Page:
Perhaps the most sage observation to surface in the Review-Journal’s five-part series on the state of UNLV athletics last week came from Jim Livengood, who ran the school’s athletic department for more than three years ending in 2013. Rather than chase fool’s gold by preening for a Power Five conference to come courting, Mr. Livengood argues, UNLV should direct its energies toward becoming a force in its own smaller universe.
“The worst thing you can do athletically,” he told the Review-Journal’s Ed Graney, “is worry about something that might never happen and forget about winning where they are now. My advice has been to back off the (Power Five) talk. I wouldn’t say a word about it. I would just do everything is my power to be the best Mountain West program going.”
This is an attainable and worthwhile goal. The notion that the Pac-12 or one of the other behemoths will come knocking simply because UNLV will soon have a brand new football stadium is patent nonsense. Not only do the Rebels have a long way to go athletically in that regard, the school must continue to improve its academic standing, as well. (Contrary to popular perception, academics is an important part of the mix, particularly for college presidents.)
UNLV athletic director Desiree Reed-Francois explains on the opposite page that the school is striving to build a foundation for success built upon core values and respect for its student-athletes. At the forefront of such an effort will be coaches with the leadership skills and integrity to build character and honor in young men and women. In this day and age of instant gratification, stability too often gets short shrift in sports. But it’s vital to long-term success on and off the field.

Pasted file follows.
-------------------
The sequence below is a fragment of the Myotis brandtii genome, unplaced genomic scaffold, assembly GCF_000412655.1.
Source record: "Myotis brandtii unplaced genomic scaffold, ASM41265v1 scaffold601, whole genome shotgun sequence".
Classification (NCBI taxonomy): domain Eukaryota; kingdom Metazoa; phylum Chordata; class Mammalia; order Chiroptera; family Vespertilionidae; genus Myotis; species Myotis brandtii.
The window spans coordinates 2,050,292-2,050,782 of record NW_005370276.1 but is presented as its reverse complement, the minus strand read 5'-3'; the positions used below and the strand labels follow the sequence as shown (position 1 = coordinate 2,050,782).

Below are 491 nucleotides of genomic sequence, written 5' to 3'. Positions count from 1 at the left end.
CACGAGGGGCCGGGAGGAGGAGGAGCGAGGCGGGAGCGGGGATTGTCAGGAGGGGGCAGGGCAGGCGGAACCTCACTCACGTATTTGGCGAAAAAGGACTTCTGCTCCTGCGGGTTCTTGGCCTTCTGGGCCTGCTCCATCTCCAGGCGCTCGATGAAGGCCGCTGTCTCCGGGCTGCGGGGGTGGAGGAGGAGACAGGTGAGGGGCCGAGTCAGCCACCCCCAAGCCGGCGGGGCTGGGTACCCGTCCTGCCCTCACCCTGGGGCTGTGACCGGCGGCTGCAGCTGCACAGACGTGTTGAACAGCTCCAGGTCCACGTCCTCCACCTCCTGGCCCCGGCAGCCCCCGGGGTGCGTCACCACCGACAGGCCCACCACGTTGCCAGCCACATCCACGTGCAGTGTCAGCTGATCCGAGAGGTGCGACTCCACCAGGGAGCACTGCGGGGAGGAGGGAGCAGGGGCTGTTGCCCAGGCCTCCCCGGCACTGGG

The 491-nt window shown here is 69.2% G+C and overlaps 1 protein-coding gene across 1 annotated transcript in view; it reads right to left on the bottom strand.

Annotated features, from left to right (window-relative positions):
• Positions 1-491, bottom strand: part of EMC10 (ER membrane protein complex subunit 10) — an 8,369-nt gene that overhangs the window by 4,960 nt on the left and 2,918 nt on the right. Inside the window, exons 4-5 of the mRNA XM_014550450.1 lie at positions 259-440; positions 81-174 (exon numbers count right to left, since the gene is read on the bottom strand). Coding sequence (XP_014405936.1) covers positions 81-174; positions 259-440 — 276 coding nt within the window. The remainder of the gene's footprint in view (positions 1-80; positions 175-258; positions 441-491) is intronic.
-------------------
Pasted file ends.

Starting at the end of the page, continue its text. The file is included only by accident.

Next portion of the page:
It’s no secret that UNLV’s two most high-profile sports — men’s basketball and football — have struggled recently. The Runnin’ Rebels, a juggernaut for nearly two decades and national champions in 1990, haven’t won an NCAA Tournament game since 2008. The football program has been in a state of mediocrity and rebuilding for nearly 40 years. But other schools similar to UNLV have overcome equivalent challenges. Look at Houston, Boise State or Cincinnati. And look no farther than Reno, where UNR has been consistently competitive on both the gridiron and the court.
There are, in fact, some positive signs for UNLV. A new football stadium closer to campus will potentially generate enthusiasm among the student body and locals alike. The school has made improvements in fundraising. Growth and the region’s evolving demographics ensure that Southern Nevada will continue to become a more fertile recruiting ground.
Ultimately, however, UNLV must hone in on attainable goals to beef up the lagging numbers in the win column. That might entail taking it one step at a time and first focusing on ensuring its marquee programs contend year in and year out for Mountain West titles. Everything else will follow.